The Stablehand

Father loved the horses.

Weekends when I was little, he would take me to the stable to watch him before he drove the coach. He always ran the afternoon change at three.

I’d watch him curry the horses before putting on the harness and bridle. Then the stagecoach would come, the horses would change, Father would take up the reigns and drive on into the night. Oftentimes he returned late even into Sunday morning.

I was content though. Going to the stable was my reward for good behavior during the week. After father left in the afternoon, I stayed and watched the morning coachman, Rhines, groom and stable his horses after their drive.

He became accustomed to my silent studious eyes and after a while we became friends. He told me about his wife and daughters. The oldest had died while very young yet the way he spoke of her sounded like she lived in the town next over.

“She had the most beautiful smile,” he said. “You would have loved her.” I nodded somberly as the glow of her face in the locket etched itself in my memory. Perhaps that was why he took me under his wing. I fed his horses carrots.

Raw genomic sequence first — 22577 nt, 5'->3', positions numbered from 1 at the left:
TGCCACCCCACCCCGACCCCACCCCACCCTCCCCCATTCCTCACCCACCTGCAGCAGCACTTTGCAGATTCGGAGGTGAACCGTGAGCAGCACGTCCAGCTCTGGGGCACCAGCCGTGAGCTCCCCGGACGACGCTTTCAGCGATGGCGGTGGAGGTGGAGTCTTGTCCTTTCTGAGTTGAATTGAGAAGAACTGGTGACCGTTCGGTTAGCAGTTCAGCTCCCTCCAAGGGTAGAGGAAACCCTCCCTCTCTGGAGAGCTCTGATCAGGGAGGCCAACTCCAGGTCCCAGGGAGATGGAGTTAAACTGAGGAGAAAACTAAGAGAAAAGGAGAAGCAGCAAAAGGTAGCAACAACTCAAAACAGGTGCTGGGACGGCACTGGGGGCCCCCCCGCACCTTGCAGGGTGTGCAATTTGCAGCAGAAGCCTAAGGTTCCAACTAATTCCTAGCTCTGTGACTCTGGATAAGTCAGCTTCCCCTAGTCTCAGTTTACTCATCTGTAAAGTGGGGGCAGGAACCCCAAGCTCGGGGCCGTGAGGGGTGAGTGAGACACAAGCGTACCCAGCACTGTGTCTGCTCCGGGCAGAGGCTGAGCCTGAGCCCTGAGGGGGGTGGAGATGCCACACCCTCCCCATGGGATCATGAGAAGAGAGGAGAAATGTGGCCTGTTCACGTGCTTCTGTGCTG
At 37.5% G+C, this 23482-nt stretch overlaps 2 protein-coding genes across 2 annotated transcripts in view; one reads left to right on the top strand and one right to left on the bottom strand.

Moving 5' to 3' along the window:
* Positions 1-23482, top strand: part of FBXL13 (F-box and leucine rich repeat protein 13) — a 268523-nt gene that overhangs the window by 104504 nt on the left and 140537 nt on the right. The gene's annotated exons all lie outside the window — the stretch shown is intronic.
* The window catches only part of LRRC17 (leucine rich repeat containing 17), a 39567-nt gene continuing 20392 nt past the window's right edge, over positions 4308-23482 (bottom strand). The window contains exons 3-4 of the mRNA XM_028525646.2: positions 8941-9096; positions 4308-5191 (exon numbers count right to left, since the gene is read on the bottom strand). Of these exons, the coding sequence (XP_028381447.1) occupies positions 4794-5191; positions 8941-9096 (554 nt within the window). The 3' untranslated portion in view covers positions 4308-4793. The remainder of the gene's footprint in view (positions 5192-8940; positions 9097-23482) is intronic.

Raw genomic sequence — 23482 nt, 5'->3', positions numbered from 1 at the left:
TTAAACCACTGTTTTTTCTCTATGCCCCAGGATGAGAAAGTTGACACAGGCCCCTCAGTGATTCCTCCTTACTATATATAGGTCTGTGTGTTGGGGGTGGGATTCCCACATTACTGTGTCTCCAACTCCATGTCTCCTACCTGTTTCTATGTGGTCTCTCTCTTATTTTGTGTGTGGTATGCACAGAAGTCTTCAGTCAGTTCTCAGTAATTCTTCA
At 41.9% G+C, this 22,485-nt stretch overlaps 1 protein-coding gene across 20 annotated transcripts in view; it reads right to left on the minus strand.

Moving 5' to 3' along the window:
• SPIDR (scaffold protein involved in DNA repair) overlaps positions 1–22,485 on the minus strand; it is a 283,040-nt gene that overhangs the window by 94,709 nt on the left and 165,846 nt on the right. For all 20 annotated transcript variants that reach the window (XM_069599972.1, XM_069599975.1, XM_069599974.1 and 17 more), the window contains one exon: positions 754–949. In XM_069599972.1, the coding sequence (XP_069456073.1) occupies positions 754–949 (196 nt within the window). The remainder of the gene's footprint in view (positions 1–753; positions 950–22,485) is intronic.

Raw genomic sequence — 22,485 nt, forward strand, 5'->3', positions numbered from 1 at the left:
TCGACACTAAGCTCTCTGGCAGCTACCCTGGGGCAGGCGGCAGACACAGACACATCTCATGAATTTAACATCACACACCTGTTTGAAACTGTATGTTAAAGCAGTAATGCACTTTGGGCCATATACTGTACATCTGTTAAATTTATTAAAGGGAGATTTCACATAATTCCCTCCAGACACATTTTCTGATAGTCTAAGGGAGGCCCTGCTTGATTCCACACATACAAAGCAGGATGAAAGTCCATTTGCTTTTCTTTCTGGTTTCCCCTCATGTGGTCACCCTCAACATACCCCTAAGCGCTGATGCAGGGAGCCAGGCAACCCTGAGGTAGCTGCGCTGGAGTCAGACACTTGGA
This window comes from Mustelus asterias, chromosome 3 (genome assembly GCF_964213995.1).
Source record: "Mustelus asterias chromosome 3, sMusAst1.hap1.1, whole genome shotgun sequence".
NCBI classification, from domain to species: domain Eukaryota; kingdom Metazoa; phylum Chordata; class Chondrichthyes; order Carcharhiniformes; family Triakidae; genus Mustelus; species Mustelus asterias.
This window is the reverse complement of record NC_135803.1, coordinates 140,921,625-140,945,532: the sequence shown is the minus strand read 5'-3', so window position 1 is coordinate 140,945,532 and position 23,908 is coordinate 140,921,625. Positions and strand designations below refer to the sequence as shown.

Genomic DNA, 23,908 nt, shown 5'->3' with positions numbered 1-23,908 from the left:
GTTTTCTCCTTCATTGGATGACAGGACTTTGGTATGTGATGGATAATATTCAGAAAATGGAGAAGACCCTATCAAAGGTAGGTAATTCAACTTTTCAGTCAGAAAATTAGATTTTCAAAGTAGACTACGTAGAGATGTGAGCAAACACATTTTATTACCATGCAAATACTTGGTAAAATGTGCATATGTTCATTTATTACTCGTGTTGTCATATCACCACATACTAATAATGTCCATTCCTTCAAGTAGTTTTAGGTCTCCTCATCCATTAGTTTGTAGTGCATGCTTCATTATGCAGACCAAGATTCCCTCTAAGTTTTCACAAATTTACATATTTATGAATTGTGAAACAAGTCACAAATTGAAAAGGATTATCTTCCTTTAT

Autumn came and with it change. I was old enough to enter primary school that year. Chalk and vocabulary words became mine. I told Rhines the new things I was learning and he encouraged me.

“E-X-C-E-L-L-E-N-T. Excellent.” I said.

“That’s right, Amelia. Nothing like reading and writing to expand the mind. Learn to organize your thoughts now and it will set you well ahead, little lady.”

I smiled and beamed my nine year old face towards my gingham pinafore.

But there was another change that autumn. Holt & Co. bought Old Mr. Garfetti’s farm south of the station. They brought the railroad.

At first, it was good. In the spring, men from town worked to build and the locals were glad of the extra income. Even Mr. McCreedy from church helped the chief engineer with the local topography. My father shook his head.

“More folks that ride the train, the less they need coachmen.” While too young to understand economics, the excitement of industrial revolution sparked the air. The train would bring good things to Huntsville, I was sure.

Summer came and the rails were complete. Wealthier citizens hired father and others to take them to the grand opening of the Holt & Co. Huntsville Railway Station, the 17th stop on the Northwest Atlantic line.